“Our goal was to get students more involved in the learning process, so that classes would be less lecture-based and more hands-on, sharing material while working on various projects during class,” Williams explains. Some instructors have taken a flipped-classroom approach, asking students to watch or read the day’s material before they get to class, and then devoting class time to discussion and hands-on practice. According to Rodrigo de Toledo, who initiated and managed the project for the School of Communication, it’s up to individual professors to use the space as they see fit. They will learn, by doing, the best uses for the new technology. One class, focused on package design, uses unique, real-world tools, including a 3D printer, to help students learn and practice the art. Animation and motion graphics classes, which are taught in the same room, benefit from SoundTube FP6030-II parabolic ceiling speakers that provide individual sound focused on each of the five work tables.” The room, de Toledo says, has created a new dynamic that’s attracting a great deal of attention from professors and students. “We’ve been approached by other departments wanting to try the new classroom, but the room is already scheduled from 8:00 to 6:00 every day.”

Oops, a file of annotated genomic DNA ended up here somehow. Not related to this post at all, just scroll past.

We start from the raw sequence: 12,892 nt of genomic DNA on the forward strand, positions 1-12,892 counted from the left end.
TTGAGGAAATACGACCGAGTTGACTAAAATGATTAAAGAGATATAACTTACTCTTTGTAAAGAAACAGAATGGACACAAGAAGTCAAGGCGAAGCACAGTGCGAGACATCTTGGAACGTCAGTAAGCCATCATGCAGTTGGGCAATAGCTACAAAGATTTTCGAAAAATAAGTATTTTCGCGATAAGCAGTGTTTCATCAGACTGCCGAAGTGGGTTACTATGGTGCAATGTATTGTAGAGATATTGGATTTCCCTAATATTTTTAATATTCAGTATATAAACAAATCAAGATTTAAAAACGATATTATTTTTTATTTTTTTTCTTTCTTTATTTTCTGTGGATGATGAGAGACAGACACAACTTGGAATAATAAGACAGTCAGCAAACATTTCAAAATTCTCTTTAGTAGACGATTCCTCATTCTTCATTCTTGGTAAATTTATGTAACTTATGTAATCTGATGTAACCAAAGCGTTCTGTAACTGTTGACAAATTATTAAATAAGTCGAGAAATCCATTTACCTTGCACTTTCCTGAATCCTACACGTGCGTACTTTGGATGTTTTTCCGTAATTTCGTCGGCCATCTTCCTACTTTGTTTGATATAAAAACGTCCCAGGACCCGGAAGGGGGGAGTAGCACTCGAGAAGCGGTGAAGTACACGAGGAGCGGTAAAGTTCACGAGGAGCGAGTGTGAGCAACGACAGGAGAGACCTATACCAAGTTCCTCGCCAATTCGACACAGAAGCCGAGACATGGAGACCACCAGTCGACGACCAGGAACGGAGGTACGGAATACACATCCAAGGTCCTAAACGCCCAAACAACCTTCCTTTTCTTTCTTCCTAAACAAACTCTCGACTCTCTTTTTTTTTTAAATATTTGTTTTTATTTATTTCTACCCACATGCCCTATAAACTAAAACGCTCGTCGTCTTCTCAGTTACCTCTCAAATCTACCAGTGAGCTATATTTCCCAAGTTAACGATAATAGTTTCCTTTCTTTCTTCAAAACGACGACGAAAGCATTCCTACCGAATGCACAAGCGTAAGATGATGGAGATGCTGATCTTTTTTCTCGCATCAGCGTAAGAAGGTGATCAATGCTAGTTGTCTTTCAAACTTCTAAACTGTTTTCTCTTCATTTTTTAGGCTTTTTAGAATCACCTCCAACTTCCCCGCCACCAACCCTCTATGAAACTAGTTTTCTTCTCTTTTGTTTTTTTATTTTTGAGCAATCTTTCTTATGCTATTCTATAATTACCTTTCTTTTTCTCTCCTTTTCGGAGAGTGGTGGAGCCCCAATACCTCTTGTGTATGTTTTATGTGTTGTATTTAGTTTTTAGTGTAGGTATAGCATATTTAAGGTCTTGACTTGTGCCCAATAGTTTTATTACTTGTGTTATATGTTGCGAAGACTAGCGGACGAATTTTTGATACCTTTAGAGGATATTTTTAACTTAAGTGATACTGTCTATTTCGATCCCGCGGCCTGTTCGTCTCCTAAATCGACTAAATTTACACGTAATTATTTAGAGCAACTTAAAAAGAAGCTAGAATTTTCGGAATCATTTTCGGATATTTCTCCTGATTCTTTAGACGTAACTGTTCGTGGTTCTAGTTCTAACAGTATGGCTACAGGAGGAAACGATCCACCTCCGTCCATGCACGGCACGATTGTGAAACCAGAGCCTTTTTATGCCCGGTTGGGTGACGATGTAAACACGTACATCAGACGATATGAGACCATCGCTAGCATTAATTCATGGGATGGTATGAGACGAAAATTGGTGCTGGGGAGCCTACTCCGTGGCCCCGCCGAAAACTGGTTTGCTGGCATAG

Integrating the technology

According to Andy White, one of the main challenges in developing the technology for this room was a need for a highly flexible, high-speed infrastructure. “There are 21 computers permanently installed, each showing very high resolution images, including 1080p video and potentially 4K video.”

“That’s one reason we used the Crestron platform,” notes Charlie White, lead programmer. “From our experience, Crestron offers the best and most comprehensive video switching and system control. Its sophisticated programming environment is the only platform we would trust to support the scope, performance and reliability requirements of this project.” In addition, NAU wanted the ability to test this implementation with various types of classes, digital material and software. “It would be a guinea pig for future projects, and so they wanted to implement Crestron’s AirMedia, Apple TV and hard-wired switching and find out which would be the most appropriate for different applications,” Andy White says.

In this classroom, all of the iMacs are connected via a hardwired DigitalMedia nested switch topography using a Crestron 8G+ network. “At each table, we used a 6x4 DM switch with a DM 8X8 head end switch set up in a star topology,” Andy White explains. “This allows each table to operate independently yet collaborate with the rest of the classroom at any given moment.” It’s an economical and very flexible solution.